JD is now caught between a rock and a hard place – slowing GMV/revenue growth or relevant profitability to justify valuation?: As evident in Q1 2016 results, can no longer dismiss profitability for GMV/revenue growth. Previously, the company’s model was to grow GMV but in Q1 2016, even marketplace GMV has slowed down significantly and contribution declined – one of the comments made was due to “anti-brushing”. So, as JD’s GMV growth slows – JD will be forced by investors to show meaningful profits in the next 12-24 months – meaningful enough to justify its market cap. This will have to come at the expense of GMV and revenue growth. However, some investors had valued the stock once at peak market cap of $50bn due to its GMV and revenue growth.

As GMV slows, does JD have relevant profitability to justify market cap valuation?: The premise that JD’s business model will produce profits with economies of scale remains to be seen and currently we have more questions than answers. Its core electronics/household appliances businesses (74.1% of net revenues) is unlikely to make relevant money even if the scale doubles because competition is intense and more efficient retailers are barely making a profit. What many do not realize is that their core 1P business (93% of net revenues), still very significant, can not make a relevant profit because of market-wide razor thin margins and intense competition from the likes of Alibaba and Suning. Services and others revenue declined from 8.6% in 4Q 2015 to 7.4% in 1Q 2016 and even this 7.4% is likely lower as accounting ways like deferred revenue, interest income from internet finance included must be adjusted. Intense competition from players like Alibaba means JD’s 3P business will not make sufficient money to underwrite the losses in other businesses. On costs, fulfillment and marketing costs as a % of revenue will rise as JD gets into i) lower tier cities; ii) new businesses such as O2O and internet finance are extremely competitive and not generating sufficient GMV for the costs involved. Growing the GMV of these businesses do not make sense as more cash will have to be burnt. At the same time, it is worth noting that China’s big three, Baidu, Alibaba, Tencent (BAT) – make huge profits in their core businesses and can afford to burn cash through internal cash flow, while JD has to raise money. Investors have valued companies like JD on high GMV in the past – but if JD cannot make $1 of profits from RMB 446bn of GMV, when will you do so? If the company still can’t make a relevant profit this year investors will start questioning the scale argument. The more forgiving investors will give it at most next year to see a ‘reported consolidated GAAP profit’. Then the next question, “Why so little profits?”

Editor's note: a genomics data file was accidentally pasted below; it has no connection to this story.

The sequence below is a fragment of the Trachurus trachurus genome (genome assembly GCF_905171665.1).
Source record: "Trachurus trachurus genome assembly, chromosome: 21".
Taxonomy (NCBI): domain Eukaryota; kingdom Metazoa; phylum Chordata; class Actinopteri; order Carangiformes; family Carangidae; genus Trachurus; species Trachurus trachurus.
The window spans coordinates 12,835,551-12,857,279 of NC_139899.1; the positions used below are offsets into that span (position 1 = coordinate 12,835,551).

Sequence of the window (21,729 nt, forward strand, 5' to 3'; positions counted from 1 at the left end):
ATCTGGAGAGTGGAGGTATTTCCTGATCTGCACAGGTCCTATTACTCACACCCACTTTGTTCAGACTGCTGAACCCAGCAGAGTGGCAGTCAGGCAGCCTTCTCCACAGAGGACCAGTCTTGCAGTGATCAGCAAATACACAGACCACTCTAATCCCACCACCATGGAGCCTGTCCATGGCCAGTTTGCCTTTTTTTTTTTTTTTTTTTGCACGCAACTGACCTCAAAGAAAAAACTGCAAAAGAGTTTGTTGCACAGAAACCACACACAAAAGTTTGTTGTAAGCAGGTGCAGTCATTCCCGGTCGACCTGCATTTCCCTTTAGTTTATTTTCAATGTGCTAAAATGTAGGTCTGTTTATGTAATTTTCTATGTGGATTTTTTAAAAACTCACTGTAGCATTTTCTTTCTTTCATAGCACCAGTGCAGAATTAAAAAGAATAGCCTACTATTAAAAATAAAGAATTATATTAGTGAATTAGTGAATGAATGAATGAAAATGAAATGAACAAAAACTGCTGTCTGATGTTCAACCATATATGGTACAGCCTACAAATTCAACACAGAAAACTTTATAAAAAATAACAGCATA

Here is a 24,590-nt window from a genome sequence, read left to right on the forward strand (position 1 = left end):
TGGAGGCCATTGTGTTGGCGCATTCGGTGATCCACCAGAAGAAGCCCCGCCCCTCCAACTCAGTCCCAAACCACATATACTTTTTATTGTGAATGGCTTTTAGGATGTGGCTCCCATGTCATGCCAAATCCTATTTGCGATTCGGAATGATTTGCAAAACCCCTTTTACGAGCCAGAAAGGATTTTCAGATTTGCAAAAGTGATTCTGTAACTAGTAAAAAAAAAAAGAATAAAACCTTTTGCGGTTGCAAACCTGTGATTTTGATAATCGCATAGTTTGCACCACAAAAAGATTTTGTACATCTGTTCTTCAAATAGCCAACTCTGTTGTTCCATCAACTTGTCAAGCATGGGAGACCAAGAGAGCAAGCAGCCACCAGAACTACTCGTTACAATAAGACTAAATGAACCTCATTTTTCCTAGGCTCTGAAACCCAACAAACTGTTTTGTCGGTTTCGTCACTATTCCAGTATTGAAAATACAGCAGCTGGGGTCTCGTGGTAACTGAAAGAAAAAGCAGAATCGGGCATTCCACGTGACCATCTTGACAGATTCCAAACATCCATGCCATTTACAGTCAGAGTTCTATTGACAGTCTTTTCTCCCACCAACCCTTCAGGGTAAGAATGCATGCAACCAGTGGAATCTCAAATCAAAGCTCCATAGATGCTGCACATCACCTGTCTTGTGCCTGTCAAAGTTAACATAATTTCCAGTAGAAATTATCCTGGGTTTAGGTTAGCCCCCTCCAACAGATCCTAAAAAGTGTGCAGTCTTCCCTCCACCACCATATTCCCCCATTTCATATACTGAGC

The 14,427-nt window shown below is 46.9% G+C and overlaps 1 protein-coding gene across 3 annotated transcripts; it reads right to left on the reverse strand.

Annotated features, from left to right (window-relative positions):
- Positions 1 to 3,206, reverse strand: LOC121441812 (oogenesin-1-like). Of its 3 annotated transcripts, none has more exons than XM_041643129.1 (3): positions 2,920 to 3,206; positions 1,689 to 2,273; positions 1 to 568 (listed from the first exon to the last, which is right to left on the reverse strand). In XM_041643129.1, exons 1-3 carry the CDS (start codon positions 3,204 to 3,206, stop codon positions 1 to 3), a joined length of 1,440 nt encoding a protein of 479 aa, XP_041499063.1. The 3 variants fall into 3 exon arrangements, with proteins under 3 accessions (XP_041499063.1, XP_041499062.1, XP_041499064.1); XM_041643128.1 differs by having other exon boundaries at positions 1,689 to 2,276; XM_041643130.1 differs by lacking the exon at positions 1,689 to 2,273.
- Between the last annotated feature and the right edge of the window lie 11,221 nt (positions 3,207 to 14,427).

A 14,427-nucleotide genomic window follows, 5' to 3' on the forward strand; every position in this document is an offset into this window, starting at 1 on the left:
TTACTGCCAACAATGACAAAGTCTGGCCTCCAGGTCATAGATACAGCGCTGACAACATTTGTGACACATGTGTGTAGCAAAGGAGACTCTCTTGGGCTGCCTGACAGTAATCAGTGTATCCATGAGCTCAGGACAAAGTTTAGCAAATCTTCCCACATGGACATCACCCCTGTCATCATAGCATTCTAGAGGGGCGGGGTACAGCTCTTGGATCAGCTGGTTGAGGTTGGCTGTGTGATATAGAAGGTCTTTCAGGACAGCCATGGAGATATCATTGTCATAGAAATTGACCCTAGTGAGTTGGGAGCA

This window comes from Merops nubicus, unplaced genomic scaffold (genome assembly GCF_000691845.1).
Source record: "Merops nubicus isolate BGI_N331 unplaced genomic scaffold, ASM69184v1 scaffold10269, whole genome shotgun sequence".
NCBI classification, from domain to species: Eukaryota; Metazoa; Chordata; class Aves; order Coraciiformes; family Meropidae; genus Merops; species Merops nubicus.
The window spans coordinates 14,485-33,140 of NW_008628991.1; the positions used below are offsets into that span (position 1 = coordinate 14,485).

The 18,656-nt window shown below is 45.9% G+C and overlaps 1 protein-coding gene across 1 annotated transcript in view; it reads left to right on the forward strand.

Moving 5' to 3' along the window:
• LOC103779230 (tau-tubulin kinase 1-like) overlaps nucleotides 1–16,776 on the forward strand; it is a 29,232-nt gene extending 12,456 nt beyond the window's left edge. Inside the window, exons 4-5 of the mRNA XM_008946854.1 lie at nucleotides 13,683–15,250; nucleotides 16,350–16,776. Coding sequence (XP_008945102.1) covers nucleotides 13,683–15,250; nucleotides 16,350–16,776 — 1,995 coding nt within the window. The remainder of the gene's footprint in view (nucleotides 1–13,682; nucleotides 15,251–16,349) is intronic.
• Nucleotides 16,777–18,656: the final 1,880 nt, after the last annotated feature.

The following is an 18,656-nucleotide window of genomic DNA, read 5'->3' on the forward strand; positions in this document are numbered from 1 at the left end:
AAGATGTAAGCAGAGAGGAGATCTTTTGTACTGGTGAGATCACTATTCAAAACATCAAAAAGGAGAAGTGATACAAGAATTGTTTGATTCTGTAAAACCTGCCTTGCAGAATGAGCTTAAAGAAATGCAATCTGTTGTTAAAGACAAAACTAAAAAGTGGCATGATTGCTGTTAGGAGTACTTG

According to Fitch, JD has a high yield credit profile – balance sheet is weak: JD’s balance sheet is not as strong as investors might believe and valuation at $30bn suggests. Even today, equity investees (which could have further impairments as highlighted in Section 2) are more than fixed tangible assets. It is therefore not a surprise that the company raised $2bn in the last few months to finance unprofitable and cash burning businesses. Fitch has commented that JD may have a high yield credit profile and JD was rated the lowest investment grade rating by Moody’s and S&P.

Five Scenarios will cause investors and analysts to question JD’s business model

1. When GMV slows down to 30-40% p.a. and JD is still unable to make meaningful profits.
2. When markets stop lending JD money, JD’s cash burn will mean GMV won’t pay back its obliging shareholders and bondholders.
3. Intense competition led by Alibaba, in collaboration with Suning and a long list of other competitors in China, both online and offline retailers with longer track record
4. Non-GAAP accounting metrics are analyzed and risk disclosures in 20-F scrutinized
5. Insiders continue to reduce position in and investors begin to ask why?

JD is not Comparable to Amazon.

1. JD’s non-GAAP gross margins do not count the real cost of business compared to Amazon
2. JD uses weighted average inventory accounting vs FIFO for AMZN. AMZN switched in 2002
3. JD’s technology spend pales in comparison to Amazon. Amazon has significant AWS investments, which JD does not have the luxury of.
4. JD’s net tangible balance sheet is insignificant in comparison to Amazon’s balance sheet
5. Amazon generates significant operating cash flow relative to revenue while JD’s operating cash conversion both before and after working capital is scant.
6. Amazon does not discuss GMV. Focus is on the long term and return on invested capital
7. Amazon’s management team has served at the company for a long tenure. JD was founded in 2004 – where have the founding staff gone since majority of team joined within 3 years!
8. Amazon has a significant international presence including countries like India – JD’s business is almost entirely China where macro is slowing and JD faces brutal competition from bigger players like Alibaba.


  • Jud Traphagen June 14, 2016 edit |

    You might be right in the short term, but long term, JD will be a great investment.